Lockdownitis – What is it? What are the symptoms? Is there a cure?

What is it?

A unique, newly discovered disease affecting many members of the human race across the globe.

What are the symptoms?

As with many infectious diseases, symptoms can vary from person to person. In the case of Lockdownitis, symptoms can also differ between households, geographic area and are often dependant on duration and severity of lockdown. These are variations rarely seen in other infectious pathogens.

Main symptoms in a household of four comprising of two adults and two boys aged 9 and 6 include, but are not limited to:

  • Lethargy;
  • Boredom;
  • Excessive trampoline use;
  • Crying;
  • Door slamming;
  • Anger;
  • Furniture lolling;
  • Over-consumption of tea/coffee;
  • Spontaneous laughter;
  • Aimless wandering within a confined space;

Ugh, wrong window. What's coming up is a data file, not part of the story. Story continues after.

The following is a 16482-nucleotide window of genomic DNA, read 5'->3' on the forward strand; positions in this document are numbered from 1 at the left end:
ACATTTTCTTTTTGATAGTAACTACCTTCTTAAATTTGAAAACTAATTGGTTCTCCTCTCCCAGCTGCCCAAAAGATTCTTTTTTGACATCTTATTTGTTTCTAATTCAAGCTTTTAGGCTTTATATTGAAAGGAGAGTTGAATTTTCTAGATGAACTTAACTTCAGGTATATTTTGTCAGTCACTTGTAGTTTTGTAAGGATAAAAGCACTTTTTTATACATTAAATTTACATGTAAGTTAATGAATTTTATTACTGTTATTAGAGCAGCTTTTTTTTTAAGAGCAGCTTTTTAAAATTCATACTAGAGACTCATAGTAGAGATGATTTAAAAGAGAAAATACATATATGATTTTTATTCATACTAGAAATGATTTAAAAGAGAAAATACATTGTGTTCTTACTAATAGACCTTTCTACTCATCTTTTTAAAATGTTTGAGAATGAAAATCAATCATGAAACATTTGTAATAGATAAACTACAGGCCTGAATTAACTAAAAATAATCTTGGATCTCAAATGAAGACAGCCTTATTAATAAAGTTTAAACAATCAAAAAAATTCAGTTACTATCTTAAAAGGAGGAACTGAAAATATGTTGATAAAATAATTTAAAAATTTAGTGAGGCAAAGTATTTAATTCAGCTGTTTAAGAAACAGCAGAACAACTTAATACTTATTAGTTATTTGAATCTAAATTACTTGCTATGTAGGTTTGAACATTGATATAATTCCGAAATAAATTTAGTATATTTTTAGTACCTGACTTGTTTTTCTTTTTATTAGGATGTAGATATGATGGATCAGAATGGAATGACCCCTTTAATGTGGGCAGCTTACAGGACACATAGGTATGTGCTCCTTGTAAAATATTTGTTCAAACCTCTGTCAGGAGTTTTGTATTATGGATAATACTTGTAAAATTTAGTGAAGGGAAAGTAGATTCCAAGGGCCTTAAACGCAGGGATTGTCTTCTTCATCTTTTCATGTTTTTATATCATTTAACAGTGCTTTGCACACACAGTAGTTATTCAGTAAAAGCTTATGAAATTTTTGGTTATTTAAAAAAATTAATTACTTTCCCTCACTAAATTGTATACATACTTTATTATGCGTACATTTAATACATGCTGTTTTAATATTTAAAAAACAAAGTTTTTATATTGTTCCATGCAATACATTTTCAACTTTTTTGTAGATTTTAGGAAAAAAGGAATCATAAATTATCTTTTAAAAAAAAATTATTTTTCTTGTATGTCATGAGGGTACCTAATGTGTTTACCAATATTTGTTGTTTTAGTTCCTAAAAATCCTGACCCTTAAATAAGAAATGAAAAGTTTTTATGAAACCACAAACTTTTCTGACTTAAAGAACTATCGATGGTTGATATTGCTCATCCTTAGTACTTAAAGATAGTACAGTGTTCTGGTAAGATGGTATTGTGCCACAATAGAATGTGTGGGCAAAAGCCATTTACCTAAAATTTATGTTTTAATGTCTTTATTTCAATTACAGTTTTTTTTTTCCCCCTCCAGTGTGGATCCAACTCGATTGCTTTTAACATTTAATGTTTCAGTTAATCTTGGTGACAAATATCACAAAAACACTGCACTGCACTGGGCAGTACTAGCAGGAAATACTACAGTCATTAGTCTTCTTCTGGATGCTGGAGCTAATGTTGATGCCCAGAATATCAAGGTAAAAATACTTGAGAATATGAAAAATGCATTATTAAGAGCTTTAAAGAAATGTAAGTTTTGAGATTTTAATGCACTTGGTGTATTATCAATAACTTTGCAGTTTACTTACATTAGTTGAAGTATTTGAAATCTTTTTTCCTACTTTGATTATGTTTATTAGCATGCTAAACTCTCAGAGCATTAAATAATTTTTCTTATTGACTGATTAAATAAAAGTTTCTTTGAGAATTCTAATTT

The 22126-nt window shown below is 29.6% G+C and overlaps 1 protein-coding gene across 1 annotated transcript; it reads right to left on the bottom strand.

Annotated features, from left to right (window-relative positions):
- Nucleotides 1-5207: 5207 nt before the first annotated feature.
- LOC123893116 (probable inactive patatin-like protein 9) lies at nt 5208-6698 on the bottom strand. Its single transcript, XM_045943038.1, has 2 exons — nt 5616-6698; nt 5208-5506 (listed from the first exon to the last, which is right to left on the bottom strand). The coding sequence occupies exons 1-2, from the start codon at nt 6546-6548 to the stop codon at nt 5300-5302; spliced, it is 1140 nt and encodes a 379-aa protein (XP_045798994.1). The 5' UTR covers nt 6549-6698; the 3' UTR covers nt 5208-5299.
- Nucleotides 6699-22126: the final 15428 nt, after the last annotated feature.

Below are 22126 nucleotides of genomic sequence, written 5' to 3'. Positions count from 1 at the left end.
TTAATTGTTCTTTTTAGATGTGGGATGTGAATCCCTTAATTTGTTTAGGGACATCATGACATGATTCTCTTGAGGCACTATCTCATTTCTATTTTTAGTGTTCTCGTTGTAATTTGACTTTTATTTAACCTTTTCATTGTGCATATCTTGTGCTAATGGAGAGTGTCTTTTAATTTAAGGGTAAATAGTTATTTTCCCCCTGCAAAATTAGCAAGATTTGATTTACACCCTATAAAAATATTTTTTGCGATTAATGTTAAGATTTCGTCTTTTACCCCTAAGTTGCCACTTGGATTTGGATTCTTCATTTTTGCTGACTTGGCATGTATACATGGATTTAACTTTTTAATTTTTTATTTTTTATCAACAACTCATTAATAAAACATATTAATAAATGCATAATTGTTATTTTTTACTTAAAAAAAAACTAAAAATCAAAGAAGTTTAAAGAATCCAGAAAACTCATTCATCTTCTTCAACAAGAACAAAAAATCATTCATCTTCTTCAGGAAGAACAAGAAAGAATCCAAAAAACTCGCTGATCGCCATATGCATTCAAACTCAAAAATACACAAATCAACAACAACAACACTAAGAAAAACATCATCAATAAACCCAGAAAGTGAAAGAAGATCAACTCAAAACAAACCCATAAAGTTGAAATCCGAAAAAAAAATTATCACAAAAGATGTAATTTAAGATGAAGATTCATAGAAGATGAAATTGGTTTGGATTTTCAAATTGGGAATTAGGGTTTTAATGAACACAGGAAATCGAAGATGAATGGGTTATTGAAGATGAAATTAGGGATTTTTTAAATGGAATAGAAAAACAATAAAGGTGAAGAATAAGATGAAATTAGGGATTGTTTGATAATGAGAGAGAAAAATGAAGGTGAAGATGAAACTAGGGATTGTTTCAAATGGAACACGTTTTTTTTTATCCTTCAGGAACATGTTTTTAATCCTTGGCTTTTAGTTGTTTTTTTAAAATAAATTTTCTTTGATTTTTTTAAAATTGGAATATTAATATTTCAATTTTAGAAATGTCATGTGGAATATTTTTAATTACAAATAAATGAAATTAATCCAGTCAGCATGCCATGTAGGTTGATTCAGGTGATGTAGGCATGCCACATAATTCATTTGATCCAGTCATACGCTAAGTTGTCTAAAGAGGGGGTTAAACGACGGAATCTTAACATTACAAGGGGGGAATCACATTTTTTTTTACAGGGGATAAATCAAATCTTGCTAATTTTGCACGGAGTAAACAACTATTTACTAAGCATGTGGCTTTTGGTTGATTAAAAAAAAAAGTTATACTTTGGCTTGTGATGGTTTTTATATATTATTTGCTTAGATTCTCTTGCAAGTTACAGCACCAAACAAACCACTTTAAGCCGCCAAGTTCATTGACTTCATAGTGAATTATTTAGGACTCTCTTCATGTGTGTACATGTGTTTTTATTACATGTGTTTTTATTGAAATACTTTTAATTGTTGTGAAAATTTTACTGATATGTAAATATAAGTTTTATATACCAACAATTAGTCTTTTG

• Growling;
  • Sobbing;
  • Refusal to leave house;
  • Anger;
  • Never-ending conversations about poo;
  • Repeated opening of cupboards to double check there’s still no cake/chocolate in there;
  • Blasé attitude to what is and isn’t acceptable daytime attire;
  • Inability to remember the day of the week;
  • Operation ouch/lets go live/ninjago on repeating loop;
  • Forgetfulness;
  • Outbursts of “I hate home school”.

This is intended as a guide only. Alternative household arrangements e.g. age; sex; number of occupants, are likely to exhibit a range of different symptoms which may vary in severity from “mild” to “someone please give me a lobotomy and make this stop”.

Is there a cure?

To date, insufficient scientific research and clinical trials have been undertaken to ascertain a successful treatment. Long term hopes are for reduction in severity of symptoms over time or at least a change in symptoms. After all a change is as good as a rest………or some other such twaddle.

Current treatment options in active clinical trial phase include: Gin; beer; wine; long walks; fire; rocking in a corner.

Conclusive evidence on the effectiveness of these treatments has not yet been obtained.

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